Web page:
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Birqash-Camel-Market-day-tour-Cairo-Camel-Market

NOT FOR THE FAINT-HEARTED, CAIRO’S FRIDAY CAMEL market is dusty, smelly, and unbelievably loud. It is held 22 miles (35 km) to the northwest of the city at Birqash. Proceedings start at first light and most of the business is done by nine, so it is advisable to get an early start. Public transportation is tricky, with no direct buses, and the best option is to arrange a taxi for the Whole morning.

Camels are not indigenous to Egypt. Their absence from Pharaonic art (which frequently depicts animals) strongly suggests that they were unknown in ancient Egypt. Historians believe that the Persians introduced the animals around the sixth century B.C. Since that time they have become indispensable as hard-working, low maintenance beasts of burden. Although camels are now bred in Egypt, hundreds are brought into the country each week from northern Sudan. First stop is Daraw, just north of Aswan, the largest camel market in Egypt, from where a great many of the beasts are sent on in trucks to Birqash.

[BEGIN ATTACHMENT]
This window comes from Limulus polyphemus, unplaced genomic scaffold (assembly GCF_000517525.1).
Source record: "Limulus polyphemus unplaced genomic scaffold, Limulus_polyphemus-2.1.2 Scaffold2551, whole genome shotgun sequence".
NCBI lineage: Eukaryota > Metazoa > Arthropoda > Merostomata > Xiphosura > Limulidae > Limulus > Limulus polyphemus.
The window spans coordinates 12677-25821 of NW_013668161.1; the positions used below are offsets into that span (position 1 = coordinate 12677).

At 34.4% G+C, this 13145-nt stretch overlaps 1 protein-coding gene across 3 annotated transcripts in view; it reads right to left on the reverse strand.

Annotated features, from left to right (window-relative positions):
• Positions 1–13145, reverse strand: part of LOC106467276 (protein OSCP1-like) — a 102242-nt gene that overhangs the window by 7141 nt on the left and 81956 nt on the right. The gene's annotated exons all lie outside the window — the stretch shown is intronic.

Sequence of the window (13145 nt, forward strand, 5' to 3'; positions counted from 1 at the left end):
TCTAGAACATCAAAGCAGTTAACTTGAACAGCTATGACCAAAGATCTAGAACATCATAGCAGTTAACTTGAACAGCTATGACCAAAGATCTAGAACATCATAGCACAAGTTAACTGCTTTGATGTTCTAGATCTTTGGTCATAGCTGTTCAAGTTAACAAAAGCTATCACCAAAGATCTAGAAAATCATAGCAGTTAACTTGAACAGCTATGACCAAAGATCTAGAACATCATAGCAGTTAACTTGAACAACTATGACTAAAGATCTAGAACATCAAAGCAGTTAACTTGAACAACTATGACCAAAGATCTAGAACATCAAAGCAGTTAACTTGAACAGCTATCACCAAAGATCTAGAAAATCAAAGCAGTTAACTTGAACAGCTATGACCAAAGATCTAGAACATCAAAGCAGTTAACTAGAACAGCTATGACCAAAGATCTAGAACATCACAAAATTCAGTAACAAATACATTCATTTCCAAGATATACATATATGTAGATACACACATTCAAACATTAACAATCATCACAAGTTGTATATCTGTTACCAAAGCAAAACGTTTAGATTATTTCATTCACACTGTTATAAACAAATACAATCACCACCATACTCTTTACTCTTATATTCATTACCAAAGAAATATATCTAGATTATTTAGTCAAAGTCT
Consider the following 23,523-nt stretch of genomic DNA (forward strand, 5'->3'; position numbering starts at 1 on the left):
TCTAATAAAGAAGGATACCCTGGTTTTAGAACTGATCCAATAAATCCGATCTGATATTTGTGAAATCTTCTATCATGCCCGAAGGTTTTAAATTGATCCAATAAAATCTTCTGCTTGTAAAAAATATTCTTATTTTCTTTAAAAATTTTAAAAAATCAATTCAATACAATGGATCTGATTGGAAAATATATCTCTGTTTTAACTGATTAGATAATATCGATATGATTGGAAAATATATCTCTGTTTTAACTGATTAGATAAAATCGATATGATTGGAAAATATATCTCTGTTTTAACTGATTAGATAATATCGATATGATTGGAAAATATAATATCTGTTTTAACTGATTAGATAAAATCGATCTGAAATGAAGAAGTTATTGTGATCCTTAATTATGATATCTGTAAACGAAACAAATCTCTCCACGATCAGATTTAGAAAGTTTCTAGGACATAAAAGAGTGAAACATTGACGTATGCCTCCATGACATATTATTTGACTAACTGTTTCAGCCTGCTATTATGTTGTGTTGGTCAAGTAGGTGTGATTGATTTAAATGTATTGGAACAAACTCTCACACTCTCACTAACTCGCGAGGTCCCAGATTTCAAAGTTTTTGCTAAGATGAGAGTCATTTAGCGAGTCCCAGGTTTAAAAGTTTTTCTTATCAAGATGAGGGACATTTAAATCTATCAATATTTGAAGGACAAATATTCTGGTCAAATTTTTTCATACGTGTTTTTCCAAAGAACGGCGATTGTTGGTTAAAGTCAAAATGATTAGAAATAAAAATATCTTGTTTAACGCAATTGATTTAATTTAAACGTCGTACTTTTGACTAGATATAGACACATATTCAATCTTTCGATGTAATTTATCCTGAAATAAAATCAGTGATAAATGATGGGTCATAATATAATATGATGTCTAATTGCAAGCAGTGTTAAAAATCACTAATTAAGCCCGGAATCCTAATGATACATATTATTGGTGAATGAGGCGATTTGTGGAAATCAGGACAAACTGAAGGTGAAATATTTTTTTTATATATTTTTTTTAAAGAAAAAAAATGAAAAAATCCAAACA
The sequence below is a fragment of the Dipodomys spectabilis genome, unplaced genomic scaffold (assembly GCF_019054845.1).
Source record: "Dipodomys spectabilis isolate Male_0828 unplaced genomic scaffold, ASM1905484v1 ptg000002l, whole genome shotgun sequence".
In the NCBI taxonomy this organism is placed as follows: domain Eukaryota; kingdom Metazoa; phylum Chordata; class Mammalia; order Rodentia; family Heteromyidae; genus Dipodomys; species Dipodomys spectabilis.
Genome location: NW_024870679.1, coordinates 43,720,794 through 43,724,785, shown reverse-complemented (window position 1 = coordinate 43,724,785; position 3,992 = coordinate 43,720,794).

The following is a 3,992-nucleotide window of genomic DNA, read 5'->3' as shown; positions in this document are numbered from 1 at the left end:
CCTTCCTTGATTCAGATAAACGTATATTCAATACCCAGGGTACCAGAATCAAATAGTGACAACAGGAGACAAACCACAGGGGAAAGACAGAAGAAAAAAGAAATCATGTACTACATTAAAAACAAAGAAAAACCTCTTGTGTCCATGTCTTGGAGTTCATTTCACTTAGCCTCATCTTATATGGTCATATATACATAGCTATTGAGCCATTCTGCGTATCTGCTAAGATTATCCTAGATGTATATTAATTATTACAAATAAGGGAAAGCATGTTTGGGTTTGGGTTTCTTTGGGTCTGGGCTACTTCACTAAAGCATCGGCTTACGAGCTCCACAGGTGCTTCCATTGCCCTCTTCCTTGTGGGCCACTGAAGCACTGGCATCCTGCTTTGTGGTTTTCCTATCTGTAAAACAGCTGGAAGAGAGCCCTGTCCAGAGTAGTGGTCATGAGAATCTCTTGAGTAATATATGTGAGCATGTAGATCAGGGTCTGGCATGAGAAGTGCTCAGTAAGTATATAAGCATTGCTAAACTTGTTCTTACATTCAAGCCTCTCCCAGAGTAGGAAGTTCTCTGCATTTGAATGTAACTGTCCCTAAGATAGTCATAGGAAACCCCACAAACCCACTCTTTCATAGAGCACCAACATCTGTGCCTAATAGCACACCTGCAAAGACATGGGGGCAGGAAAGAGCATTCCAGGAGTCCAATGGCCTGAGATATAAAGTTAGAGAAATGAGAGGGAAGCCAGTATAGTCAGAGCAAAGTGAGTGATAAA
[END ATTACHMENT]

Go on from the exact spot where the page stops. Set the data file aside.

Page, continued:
There is a market here every day, but Friday attracts the largest number of traders and animals. Grand men in galabiyyas (gowns) 3 and turbans huddle on straw mats around trays of tea and discuss prices, While herders keep the bawling animals in line. Each camel is sold with a booklet issued by Ministry of Agriculture officials at Daraw, which includes its state of health, age, and place of origin. The latter can also be identified through tribal brand marks. According to herders, a good camel is characterized by a big hump and sturdy bones. Tests on teeth, gums, and eyesight usually only apply to the bigger animals, which are sold for farming; the smaller beasts usually go to the slaughterhouse. According to one herder, “They can be cooked like chickens.

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